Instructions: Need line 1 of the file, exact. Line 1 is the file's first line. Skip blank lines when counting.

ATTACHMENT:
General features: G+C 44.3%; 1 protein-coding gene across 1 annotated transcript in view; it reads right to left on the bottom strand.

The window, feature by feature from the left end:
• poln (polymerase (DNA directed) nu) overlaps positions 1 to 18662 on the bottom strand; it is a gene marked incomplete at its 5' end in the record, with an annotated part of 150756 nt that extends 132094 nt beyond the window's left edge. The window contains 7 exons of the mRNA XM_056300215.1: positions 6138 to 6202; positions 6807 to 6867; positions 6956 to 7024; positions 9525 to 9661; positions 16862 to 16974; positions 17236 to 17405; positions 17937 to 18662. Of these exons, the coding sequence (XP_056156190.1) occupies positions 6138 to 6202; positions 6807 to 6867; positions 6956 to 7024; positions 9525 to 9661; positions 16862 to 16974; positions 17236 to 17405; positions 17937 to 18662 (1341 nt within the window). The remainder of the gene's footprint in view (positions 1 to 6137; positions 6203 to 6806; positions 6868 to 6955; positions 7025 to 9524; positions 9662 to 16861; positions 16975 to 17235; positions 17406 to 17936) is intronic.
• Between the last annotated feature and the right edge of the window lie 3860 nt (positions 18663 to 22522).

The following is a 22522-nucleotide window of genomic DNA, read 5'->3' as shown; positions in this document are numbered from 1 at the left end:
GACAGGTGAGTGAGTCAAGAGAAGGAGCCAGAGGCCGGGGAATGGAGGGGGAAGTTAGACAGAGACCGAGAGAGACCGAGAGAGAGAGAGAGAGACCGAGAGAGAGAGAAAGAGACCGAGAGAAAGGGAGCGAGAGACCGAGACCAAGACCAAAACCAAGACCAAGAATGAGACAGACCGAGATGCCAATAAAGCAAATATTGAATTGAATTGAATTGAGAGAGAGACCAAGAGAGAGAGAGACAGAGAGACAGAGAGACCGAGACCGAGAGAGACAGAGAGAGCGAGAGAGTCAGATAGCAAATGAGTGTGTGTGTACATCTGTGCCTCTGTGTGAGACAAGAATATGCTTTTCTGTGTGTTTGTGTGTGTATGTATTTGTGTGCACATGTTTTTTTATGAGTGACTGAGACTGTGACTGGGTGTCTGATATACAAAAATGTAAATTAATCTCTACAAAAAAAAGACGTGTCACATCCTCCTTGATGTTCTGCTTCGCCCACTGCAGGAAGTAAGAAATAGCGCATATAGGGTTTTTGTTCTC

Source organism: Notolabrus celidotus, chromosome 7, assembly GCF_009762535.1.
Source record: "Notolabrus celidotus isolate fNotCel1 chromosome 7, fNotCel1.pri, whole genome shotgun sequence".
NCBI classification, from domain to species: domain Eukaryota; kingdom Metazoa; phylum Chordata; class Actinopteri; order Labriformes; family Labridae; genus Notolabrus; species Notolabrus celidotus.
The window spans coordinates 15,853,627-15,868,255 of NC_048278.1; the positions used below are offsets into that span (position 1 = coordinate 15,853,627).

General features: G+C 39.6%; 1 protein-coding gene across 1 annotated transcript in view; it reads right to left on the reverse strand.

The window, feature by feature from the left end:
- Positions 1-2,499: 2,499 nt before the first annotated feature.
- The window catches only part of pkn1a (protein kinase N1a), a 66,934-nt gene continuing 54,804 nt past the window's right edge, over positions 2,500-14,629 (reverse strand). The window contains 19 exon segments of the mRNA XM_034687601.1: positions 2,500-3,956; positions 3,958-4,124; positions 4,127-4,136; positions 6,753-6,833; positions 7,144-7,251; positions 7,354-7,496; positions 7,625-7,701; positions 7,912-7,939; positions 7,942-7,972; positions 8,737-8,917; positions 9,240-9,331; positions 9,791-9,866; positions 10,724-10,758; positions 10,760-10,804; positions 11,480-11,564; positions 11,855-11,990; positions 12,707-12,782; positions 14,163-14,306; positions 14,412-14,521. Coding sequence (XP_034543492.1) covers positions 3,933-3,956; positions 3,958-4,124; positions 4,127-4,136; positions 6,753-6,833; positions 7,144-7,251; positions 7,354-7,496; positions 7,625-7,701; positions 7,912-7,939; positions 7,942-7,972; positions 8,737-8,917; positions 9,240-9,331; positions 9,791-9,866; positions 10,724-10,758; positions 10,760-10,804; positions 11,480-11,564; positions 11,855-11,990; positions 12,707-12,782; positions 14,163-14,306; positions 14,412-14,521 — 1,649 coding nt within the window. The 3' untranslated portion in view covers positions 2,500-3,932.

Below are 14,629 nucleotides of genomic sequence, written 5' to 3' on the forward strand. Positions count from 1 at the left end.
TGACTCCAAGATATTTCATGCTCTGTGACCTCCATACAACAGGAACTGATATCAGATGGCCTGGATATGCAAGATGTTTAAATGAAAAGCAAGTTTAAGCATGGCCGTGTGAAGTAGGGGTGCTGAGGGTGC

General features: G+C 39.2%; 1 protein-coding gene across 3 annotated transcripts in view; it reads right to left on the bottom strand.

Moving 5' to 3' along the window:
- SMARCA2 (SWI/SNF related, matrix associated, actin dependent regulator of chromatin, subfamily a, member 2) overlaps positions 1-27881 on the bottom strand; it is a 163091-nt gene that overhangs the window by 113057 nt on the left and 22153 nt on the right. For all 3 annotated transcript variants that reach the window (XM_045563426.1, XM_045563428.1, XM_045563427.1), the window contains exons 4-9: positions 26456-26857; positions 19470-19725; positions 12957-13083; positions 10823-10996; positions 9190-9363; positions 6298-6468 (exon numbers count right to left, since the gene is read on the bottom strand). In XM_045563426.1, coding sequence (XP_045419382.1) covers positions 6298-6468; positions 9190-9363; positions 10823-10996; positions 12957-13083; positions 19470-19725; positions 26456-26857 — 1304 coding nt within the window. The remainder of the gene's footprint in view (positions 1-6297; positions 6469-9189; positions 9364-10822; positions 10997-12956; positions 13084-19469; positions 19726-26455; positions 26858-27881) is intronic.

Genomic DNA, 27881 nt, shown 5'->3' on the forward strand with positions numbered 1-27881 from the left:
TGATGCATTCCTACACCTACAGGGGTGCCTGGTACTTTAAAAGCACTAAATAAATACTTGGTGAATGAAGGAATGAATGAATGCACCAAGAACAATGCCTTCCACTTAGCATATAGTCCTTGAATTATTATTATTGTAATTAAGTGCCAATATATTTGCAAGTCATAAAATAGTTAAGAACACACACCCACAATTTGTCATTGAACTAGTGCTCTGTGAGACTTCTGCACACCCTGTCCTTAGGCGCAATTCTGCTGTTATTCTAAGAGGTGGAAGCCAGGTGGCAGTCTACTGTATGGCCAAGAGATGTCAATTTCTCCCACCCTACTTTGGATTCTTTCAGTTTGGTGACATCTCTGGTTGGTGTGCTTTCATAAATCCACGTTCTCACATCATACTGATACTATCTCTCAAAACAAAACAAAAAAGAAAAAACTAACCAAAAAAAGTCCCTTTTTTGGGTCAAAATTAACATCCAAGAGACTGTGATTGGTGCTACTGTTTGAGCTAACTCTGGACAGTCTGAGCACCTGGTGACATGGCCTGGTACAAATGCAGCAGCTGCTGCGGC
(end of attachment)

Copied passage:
General features: G+C 44.3%; 1 protein-coding gene across 1 annotated transcript in view; it reads right to left on the bottom strand.